Inventions to Treatment
Though they say prevention is better than cure, the current situation requires us to think about the measures that would allow mankind to fight this battle more efficiently. Silenced by this deadly pandemic, multiple industries around the globe are approaching a standstill. But amid this crisis, the Medicare facility is advancing towards a much systemic and streamlined technique in combatting the disaster. Here, we present you with the various expansions in the technical facet of medical sciences that is assisting our service providers today.
Italian medics are converting snorkelling masks into makeshift ventilator masks in order to plug the shortage of medical equipment during corona-virus outbreak.
As hospitals face an overload of COVID-19 patients struggling to breathe, innovative medical staff have used 3D printed valves to adapt ordinary full face snorkelling masks from sports stores such as Decathlon into live saving equipment.
The idea started in Italy, the worst-hit country worst hit by coronavirus in Europe, but has now been adopted by other nations who are adding their own specific medical parts to provide critical air flow to stop patient's lungs collapsing.
Amid fears of increasing demand for ventilators in view of the spread of coronavirus, researchers of Thanjavur's SASTRA university have developed ventilator splits which can double or quadruple the existing capacities. SASTRA University is successfully 3D printing PLA-based 2-way and 4-way ventilator splitters at their DST established TB facility. They are ready to be tested and served (once approved) in hospitals to address the current ventilator shortage.
Originally created by a robot scientist and a neurosurgeon to help India's poor, a toaster-sized ventilator is offering hope in the country's fight against the coronavirus pandemic, and demand for it is booming. The virus, at its most lethal, attacks the lungs, making ventilators - which pump air into the lungs - critical for hospitals around the world as they are swamped with COVID-19 cases. With the toll rising in India, where a nationwide lockdown is in force, production of AgVa's portable ventilator has shot up from 500 a month to 20,000.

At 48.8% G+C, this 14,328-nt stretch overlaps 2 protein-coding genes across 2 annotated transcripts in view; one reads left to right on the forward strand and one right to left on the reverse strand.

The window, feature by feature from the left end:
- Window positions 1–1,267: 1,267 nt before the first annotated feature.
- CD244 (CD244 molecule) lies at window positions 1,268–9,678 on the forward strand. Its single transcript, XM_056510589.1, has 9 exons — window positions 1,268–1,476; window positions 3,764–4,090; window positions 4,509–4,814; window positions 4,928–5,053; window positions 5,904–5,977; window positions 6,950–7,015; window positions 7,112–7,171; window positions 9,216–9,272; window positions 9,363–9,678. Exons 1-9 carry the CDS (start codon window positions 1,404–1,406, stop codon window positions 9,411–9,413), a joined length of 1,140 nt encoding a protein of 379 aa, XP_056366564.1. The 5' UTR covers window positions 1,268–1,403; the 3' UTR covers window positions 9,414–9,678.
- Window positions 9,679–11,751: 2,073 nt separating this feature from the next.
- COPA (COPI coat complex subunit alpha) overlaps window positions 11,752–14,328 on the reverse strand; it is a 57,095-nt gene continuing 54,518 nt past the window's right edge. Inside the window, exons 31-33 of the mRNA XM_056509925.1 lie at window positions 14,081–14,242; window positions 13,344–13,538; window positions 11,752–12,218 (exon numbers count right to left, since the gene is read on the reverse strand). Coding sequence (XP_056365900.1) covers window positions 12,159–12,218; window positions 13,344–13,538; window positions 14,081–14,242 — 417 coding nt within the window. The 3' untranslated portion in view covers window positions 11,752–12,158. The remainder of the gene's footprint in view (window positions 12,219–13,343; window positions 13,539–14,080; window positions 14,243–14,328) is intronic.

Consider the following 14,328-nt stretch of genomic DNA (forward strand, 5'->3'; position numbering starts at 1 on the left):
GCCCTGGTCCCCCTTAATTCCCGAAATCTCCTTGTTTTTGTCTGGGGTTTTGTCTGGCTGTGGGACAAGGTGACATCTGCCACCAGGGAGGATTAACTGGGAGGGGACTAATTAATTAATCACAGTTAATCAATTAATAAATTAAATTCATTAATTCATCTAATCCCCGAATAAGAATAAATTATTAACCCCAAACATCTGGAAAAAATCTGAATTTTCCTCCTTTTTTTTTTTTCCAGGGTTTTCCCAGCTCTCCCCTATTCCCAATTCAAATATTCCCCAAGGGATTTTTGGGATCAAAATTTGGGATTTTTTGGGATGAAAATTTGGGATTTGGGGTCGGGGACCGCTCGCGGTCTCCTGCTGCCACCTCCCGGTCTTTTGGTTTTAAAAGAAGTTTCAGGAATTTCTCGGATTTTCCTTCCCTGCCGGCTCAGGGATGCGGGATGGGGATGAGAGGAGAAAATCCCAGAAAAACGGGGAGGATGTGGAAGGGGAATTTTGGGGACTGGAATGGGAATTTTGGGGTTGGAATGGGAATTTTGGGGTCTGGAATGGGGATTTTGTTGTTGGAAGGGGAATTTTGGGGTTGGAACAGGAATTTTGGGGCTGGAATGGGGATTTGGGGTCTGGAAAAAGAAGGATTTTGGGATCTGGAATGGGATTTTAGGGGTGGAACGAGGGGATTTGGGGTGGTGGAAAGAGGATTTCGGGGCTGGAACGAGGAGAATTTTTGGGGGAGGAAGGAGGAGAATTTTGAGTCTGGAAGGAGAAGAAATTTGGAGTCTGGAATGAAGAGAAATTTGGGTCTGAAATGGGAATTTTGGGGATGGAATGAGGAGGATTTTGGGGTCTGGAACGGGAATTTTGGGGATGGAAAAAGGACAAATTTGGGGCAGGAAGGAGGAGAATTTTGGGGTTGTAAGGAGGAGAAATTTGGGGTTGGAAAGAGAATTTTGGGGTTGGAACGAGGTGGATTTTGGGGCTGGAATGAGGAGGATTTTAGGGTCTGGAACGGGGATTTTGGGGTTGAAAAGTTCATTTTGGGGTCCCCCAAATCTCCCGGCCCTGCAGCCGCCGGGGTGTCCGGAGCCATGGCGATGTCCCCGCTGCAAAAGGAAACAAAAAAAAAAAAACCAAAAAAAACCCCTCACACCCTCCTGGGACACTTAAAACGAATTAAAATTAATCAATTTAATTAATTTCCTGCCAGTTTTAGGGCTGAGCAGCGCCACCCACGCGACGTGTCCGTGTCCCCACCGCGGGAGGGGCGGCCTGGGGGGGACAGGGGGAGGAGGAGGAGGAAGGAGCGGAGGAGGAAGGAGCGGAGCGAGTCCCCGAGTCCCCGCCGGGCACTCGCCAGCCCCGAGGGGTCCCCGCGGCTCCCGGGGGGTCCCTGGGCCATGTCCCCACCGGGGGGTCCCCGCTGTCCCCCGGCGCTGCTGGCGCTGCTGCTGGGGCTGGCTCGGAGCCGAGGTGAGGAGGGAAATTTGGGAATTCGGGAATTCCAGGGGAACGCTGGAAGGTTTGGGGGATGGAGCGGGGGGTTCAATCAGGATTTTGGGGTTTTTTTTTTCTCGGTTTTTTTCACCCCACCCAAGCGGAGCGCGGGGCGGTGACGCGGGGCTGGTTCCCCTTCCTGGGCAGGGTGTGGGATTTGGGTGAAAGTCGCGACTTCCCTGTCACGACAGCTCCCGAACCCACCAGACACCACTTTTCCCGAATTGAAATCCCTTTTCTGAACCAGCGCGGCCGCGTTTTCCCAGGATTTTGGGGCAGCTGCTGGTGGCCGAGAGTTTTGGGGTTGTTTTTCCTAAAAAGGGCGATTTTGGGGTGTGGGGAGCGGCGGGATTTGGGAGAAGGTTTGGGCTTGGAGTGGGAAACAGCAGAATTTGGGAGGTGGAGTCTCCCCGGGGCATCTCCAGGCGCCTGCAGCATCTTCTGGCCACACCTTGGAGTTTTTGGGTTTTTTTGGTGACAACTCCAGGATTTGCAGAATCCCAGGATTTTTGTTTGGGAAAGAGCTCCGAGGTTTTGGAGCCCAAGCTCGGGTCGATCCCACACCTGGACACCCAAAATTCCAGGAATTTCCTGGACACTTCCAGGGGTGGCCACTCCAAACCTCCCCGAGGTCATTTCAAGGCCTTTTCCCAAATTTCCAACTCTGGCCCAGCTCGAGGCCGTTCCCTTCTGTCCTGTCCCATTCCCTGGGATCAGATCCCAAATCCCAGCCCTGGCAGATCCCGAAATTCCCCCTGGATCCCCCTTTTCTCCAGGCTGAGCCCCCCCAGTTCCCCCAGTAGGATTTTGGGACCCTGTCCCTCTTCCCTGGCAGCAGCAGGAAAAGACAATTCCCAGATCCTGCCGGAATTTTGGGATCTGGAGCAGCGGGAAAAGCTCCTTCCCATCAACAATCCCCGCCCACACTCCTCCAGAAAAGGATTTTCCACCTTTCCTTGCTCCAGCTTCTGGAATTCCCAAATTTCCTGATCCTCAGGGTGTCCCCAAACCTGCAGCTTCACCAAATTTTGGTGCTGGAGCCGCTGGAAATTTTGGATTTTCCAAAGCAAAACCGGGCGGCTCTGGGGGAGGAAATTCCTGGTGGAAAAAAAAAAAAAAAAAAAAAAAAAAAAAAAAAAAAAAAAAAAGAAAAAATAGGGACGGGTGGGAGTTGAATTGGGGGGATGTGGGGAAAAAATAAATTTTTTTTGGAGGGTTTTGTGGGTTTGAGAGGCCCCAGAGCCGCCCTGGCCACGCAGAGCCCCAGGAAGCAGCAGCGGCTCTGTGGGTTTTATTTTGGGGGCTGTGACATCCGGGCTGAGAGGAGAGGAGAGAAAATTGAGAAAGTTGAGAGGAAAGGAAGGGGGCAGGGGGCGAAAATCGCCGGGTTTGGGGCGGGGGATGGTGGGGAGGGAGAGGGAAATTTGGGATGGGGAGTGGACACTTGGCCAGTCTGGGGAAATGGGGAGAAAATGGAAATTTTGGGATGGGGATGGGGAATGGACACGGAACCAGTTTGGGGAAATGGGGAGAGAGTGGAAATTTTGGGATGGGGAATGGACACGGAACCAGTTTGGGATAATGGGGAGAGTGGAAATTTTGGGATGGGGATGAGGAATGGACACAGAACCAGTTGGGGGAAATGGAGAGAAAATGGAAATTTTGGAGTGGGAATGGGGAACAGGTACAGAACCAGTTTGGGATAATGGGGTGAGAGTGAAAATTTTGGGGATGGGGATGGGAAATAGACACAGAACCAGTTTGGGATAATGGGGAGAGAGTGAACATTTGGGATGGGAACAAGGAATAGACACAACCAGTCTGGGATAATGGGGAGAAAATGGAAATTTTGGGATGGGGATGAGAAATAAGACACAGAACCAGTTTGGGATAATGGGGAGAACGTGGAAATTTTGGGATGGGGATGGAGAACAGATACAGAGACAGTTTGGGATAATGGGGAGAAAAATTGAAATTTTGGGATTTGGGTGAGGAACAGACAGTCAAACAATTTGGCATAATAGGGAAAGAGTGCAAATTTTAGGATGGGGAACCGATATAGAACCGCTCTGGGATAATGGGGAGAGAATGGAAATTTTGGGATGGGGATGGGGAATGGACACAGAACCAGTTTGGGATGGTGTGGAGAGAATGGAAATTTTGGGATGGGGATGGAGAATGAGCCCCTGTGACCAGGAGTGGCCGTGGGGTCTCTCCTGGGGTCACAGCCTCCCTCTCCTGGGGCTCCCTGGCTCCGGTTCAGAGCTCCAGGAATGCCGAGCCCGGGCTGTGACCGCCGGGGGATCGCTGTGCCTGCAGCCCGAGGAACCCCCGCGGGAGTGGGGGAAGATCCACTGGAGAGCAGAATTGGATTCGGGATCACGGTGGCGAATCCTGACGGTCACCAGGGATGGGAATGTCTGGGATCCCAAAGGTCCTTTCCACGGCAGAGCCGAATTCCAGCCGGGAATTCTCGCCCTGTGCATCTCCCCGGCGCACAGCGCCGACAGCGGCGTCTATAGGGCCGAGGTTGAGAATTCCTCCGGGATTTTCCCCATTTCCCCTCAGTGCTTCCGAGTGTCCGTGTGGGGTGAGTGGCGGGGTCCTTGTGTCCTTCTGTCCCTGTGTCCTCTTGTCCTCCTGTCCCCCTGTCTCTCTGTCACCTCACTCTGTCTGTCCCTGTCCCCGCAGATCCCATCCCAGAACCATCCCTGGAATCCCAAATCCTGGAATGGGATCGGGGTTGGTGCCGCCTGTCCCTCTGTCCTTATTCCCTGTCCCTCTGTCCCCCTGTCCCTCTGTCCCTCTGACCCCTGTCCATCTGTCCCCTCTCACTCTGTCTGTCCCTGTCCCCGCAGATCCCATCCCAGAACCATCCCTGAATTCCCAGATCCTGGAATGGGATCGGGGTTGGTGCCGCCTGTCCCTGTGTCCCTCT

The makers say the AgVa - which weighs just 3.5 kilos (7.7 pounds) - will help move less critical patients back to their homes as their machine is easy to transport and install, and does not need much power. In case there is a need to convert a hotel into an ICU, one can simply put this device and start working as it doesn't require other infrastructure.
In China, where the number of new COVID-19 cases is beginning to decline, Beijing-based Infervision is working with hospitals to speed up diagnosis by analysing CT scans. The start-up’s AI tool was originally designed to diagnose lung cancer from CT images. Now it’s using those images to spot COVID-19 and distinguish it from other respiratory infections. The hope is by diagnosing cases more quickly, healthcare workers can limit their exposure to the virus.
While manually reading a CT scan can take up to 15 minutes, Infervision can process the image in 10 seconds, according to an article published in The Lancet. The technology is currently being used by Tongji Hospital in Wuhan, one of the largest hospitals with a total of 4,000 beds. Sites in other cities across China are also using Infervision’s technology.
At Sheba Medical Centre in Israel, the hospital is taking care of a group of quarantined patients that were on the Diamond Princess Cruise Ship in Japan. A technology being used by Sheba Medical Center, TytoCare gives patients a number of tools for remote examinations. The start-up gives users a kit with tools to conduct a remote examination with their doctor.
For example, it includes a stethoscope that allows the physician to listen to a patient’s heart and lungs remotely, and also includes tools to send images of their ears, throat and skin.
The start-up, which has headquarters in New York and Netanya, Israel, began selling its kits at Best Buy last year. It works with more than 50 providers in the U.S. and Israel.
A team at MIT developed a ventilator that could be built with $100 dollars worth of parts - a fraction of the average $30,000 cost most machines take to manufacture. The innovative design of the machine relies upon a bag-valve resuscitator, a piece of equipment found in bulk at most hospitals to help patients breathe.
Completely submerged under the pressure to revive back to our usual functioning, the world organizations and the countries are focusing on the recovery from this pandemic. Let's do our part by staying home, thereby avoiding the further spread of this disease.
That’s it for now folks. See you soon.